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13 May 2010 Edition

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Desperate times, desperate measures

“And we’re receiving reports that Sinn Féin’s Michelle Gildernew may be about to lose her seat by a margin of eight votes.” Sweet Jesus. My hand is shaking so much I can barely fill my glass with gin as an insufferably smug Arlene Foster fills my screen.
“You cannot underestimate this,” she tells the BBC’s Noel Thompson. “This is tremendously good news.”
Rodney bloody Connor. The hideous spawn of a sordid sectarian coupling between Arlene Foster and Tom Elliot is going to take the seat that belonged to Bobby Sands, that belongs now to Michelle Gildernew. By Christy Ring’s bones, not on my watch. I grab my mobile and speed-dial a number I haven’t rung in a long time.
“Hey Jules, what about ye?” says P O’Neill. “Patricia, this is no time for what aboutery. The Tories are back in Downing Street and the Unionists have taken Fermanagh South Tyrone. It’s time to end the ceasefire.”
There’s a thoughtful pause on the other end of the line as the top girl on the Army Council thinks about it for a bit but in the end she admits I’m right. Under the GFA the IRA has the right to end the ceasefire if any two of three things happen; the Tories get into power, we lose a Westminster seat or Enda Kenny becomes Taoiseach.
P puts on her boots and sets off to find some mortars while I work the phones in Omagh trying to rig the election. Hours pass and then... Christ! We’re ten votes ahead. Ten votes. We could win this one yet. I get through to Colm Rua at the count.
“Colm, what’s the sceál, how the hell did we go from eight votes behind to ten votes in front? I thought you told me the photocopier was broken.”
“No way Jules, this one’s straight up. We caught Arlene Foster sneaking out the back way with a handbag full of Sinn Féin votes...” Christ. The woman’s an evil genius “...and we got them back off her but I tell ye comrade, yon girl’s a hell of a fighter. A head like a ram. Eoin Beag might never walk again.”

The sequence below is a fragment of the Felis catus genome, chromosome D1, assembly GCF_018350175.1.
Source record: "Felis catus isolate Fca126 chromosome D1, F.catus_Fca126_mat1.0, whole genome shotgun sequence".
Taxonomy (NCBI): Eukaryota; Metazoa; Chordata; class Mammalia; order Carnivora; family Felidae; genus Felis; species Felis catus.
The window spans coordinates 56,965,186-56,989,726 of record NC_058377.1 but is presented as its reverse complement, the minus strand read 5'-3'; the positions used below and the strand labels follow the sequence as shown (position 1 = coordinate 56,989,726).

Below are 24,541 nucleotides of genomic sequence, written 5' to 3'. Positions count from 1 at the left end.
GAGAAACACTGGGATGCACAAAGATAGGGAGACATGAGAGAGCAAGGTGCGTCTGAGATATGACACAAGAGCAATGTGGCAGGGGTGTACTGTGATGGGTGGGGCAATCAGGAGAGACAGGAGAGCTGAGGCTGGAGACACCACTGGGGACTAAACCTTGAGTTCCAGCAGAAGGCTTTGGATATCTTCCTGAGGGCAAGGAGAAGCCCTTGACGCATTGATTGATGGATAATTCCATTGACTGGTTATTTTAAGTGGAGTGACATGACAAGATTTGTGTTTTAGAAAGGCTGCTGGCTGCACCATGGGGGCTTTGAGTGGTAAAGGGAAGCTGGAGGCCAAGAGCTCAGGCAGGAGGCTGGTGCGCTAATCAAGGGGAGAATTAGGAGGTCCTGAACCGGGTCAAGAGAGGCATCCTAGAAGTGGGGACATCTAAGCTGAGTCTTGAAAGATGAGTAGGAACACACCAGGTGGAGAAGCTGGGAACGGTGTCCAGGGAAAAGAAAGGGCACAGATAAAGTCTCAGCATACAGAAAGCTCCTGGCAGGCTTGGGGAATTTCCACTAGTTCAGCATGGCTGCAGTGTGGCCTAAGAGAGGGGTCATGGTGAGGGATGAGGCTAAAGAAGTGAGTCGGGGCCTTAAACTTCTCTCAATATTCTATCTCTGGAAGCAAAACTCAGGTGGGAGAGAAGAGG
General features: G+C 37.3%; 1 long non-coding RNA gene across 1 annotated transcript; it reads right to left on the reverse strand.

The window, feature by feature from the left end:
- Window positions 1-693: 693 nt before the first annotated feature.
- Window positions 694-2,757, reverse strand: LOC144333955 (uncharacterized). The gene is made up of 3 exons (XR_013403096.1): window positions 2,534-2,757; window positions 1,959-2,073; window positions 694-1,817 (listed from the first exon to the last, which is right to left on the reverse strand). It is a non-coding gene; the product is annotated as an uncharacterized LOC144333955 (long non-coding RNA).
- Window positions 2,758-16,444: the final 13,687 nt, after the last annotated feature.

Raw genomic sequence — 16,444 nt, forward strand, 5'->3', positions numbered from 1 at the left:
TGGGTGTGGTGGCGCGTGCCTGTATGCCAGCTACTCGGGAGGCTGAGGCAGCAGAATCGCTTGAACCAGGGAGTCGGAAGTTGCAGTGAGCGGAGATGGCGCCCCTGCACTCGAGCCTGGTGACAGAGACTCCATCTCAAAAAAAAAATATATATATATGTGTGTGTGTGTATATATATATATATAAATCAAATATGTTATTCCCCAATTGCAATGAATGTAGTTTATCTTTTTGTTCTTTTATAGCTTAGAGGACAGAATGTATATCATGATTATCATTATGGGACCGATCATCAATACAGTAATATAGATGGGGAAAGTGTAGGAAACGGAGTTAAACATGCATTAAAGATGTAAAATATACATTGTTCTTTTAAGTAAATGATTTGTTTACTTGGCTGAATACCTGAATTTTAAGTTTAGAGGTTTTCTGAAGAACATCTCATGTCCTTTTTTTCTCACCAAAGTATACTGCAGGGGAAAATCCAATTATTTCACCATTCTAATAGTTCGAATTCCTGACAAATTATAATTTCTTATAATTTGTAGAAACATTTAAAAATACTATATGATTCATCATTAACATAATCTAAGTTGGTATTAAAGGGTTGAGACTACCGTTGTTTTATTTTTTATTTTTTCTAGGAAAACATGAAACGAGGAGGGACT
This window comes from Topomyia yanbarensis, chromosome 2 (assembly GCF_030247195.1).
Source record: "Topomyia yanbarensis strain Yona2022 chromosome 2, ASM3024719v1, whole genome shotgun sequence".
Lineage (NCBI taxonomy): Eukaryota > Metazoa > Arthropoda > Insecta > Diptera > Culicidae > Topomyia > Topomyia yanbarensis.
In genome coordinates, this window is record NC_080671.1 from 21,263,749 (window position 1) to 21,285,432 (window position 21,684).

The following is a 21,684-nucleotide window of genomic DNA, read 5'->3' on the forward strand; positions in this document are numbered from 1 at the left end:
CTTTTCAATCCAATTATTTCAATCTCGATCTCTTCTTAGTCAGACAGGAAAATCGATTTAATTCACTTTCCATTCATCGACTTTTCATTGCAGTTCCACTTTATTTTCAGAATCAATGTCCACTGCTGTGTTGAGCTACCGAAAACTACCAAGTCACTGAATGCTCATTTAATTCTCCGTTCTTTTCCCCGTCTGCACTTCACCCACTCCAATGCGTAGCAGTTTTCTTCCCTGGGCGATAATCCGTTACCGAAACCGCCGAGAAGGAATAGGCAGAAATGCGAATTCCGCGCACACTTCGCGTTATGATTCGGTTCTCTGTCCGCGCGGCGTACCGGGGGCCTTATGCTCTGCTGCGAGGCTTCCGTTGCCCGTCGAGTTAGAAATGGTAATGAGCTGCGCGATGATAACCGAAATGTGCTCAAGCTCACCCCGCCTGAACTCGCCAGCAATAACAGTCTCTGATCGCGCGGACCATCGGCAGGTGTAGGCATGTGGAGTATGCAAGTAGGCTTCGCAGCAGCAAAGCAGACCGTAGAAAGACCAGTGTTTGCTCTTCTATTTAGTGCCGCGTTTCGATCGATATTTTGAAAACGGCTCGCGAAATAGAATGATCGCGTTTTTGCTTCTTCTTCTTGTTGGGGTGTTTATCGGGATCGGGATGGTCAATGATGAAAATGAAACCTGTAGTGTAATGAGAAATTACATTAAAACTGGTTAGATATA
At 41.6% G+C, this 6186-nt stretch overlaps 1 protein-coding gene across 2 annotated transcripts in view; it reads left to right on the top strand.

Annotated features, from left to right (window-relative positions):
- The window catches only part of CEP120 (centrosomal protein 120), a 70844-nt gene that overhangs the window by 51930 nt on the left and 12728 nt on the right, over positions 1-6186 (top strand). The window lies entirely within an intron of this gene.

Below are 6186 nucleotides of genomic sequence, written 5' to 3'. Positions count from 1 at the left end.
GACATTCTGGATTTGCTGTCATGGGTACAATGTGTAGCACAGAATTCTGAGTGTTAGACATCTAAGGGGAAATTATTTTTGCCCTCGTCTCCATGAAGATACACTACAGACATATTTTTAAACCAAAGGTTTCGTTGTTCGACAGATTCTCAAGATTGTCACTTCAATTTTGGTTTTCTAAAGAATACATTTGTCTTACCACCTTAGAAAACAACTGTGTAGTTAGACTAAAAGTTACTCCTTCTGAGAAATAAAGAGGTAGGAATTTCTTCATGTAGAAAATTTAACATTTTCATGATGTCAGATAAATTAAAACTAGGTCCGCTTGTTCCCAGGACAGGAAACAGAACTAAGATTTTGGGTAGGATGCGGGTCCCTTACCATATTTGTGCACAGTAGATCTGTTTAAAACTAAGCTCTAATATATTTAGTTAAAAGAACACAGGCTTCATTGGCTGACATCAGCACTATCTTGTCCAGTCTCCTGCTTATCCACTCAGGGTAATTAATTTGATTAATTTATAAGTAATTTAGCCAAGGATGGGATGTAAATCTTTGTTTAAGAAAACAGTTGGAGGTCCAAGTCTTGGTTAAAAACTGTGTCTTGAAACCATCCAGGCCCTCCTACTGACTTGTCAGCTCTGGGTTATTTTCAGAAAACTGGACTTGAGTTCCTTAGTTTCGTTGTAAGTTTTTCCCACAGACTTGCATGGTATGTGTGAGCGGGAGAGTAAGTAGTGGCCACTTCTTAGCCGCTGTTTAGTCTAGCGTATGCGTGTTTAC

Nightmare images pass before my eyes. “Sinn Féin thugs assault DUP MLA” will be tomorrow’s headline.
“Colm, listen to me, is Arlene alright?” There’s a confused silence.
“Well...I mean, she’s not right in the head if that’s what you mean.”
“No Colm, is she physically okay?”
A thoughtful pause. “To be honest she’s not bad looking in a certain light but I do...”
I hang up. Colm’s sleazy affections for Arlene Foster are not what’s important now. I ring P O’Neill and tell her to call it off. She’s two hundred yards from Thiepval Barracks with a van full of mortars and not happy about it.
“Jules for pity’s sake. It took me hours to dig them up and then I had to find new batteries and that meant driving to Newry for ever readies and now I’ve got it all set up and you’re calling it off. I broke me back getting this stuff together.”
“P, listen to me, no one respects your determination to fire mortars at a British army base more than I do but if we hold Fermanagh South Tyrone we’ve won fair and square. We don’t have to end the ceasefire. We’ll have shown politics works and demonstrated without a shadow of a doubt the strength of Sinn Féin.”
I hear a disappointed sigh from the other end. “Okay chara, maybe you’re right. To be honest it’s a while since I’ve done this and I’m not 100 per cent I have them pointing the right way so...”
She was never one for the mortars. Handy with a press statement written so that it could mean 50 things to 20 people mind you, but this wasn’t her thing. I hang up while she’s wittering on about ballistic trajectories.
Half four in the morning. Another call from Colm with the desperate news that we’re now only two ahead. Arlene Foster managed to sneak into our vote stacks and snatch six ballots. I’m fuming. “Damn it man, you’re six foot three and even if she’s composed entirely of evil you should have been well able for her.”
“Jules, we had her cornered, she didn’t have anywhere to go but then, well, then she ate the votes right in front of us. There was nothing we could do.”
My God. Inhumanly cunning, utterly ruthless and absolutely unstoppable. She’s a unionist version of Bobby Storey.
There’s only one thing to do. I knock back the last quart of gin and grab my car keys. I need to get to Omagh. Now. This isn’t over yet Foster.

Such is my memory of election night. Roisín on the other hand, after a night where she was kept awake by me screaming at the telly, claims that she found me passed out in the door to the flat at 7am. Allegedly I had my car keys in one hand and my shoe, which I seem to have mistaken for a phone, in the other and was mumbling at someone called ‘P’ not to put them away yet.
She makes up some awful stories that wee girl.

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